As discussed throughout this course, there are many factors that contribute to the success of an effective public health response. A prompt response, accurate documentation of the event, and communication with both personnel and the public are intertwined. Once the event has passed the critical stage and disaster recovery begins, a thorough evaluation needs to be completed to reflect on what went well and what did not. These evaluations will provide crucial information to public health professionals to improve performance for the next disaster.
You have learned more about public health issues, environmental factors, behavioral health and wellness, immunization, and social determinants of health. In this assignment, you will research and develop a PowerPoint presentation to address the future of public health and the implications of public health issues for future generations.
Select a current public health issue. You can select an issue addressed in this course or one of your choice (e.g., chronic diseases, immunization, obesity, heart disease, and/or an environmental issue). Identify at least five scholarly resources (peer-reviewed references) to support your assertions. Analyze the current status of your selected issue to determine how this issue will impact the future of public health including the implications for future generations and public health involvement.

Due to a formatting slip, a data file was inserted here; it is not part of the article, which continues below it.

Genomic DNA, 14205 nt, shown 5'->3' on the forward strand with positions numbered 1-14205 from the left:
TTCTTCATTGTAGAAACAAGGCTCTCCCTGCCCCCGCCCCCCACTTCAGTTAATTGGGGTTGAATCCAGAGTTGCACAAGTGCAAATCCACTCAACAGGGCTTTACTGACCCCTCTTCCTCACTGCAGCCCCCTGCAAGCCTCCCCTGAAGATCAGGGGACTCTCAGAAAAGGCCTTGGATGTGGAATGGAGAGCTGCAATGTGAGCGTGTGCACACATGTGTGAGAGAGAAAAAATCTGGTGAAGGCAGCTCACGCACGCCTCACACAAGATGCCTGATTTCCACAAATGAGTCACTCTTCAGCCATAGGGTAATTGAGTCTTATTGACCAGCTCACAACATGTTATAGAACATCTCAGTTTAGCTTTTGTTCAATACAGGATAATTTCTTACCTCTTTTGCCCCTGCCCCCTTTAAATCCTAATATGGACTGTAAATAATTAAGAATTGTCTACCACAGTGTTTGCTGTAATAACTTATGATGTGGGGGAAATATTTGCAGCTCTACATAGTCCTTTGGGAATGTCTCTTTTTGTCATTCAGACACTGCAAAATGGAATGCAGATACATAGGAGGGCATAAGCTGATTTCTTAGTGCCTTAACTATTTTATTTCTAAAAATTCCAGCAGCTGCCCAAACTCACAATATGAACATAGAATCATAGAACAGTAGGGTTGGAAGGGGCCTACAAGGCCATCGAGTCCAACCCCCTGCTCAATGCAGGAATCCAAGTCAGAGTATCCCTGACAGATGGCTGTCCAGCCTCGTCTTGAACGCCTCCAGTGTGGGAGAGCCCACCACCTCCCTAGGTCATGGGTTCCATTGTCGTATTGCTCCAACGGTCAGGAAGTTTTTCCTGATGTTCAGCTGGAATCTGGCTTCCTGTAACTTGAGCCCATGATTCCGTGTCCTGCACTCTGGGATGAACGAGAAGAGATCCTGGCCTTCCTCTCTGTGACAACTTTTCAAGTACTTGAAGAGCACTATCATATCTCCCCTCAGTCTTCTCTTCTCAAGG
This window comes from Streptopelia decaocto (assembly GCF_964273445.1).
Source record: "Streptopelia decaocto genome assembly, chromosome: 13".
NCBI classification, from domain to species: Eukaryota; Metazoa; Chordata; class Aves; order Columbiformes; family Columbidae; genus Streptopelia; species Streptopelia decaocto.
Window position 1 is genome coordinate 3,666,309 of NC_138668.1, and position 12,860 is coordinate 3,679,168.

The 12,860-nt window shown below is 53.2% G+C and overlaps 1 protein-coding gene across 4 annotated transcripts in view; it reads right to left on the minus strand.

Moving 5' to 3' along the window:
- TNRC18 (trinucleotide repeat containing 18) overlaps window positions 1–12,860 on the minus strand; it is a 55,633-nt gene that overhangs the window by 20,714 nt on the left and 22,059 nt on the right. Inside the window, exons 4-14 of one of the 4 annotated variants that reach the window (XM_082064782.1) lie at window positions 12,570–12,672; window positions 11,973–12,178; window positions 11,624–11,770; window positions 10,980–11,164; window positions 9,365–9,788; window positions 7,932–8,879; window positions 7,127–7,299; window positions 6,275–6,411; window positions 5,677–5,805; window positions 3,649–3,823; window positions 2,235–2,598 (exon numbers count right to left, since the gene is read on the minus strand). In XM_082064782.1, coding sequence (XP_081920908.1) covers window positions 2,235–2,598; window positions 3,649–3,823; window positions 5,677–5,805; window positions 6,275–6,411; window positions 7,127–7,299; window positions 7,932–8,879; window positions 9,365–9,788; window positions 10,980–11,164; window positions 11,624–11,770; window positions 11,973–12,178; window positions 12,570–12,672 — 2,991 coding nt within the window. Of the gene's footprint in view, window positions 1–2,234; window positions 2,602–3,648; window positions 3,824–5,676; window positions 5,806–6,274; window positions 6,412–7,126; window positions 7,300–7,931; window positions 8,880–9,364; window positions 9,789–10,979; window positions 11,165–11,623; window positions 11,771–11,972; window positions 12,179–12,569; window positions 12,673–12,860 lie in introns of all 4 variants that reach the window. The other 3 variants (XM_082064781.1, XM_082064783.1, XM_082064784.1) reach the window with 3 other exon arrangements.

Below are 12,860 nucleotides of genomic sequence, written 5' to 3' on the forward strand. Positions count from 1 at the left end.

Include the following in your presentation:
Develop a 15–20-slide presentation on this issue.
Dickey, R. W., Rotkin-Ellman, M., & Solomon, G. (2012). FDA risk assessment of seafood contamination after the BP oil spill/FDA risk assessment of seafood contamination after the BP oil spill: Rotkin-Ellman and Solomon respond.Environmental Health Perspectives, 120(2), A55–A56. (ProQuest Document ID: 928055105)
Murray, K. O., Walker, C., & Gould, E. (2011). The virology, epidemiology, and clinical impact of West Nile virus: A decade of advancements in research since its introduction into the western hemisphere. Epidemiology and Infection, 139(6), 807–817. doi: 10.1017/S0950268811000185. (ProQuest Document ID:865912268)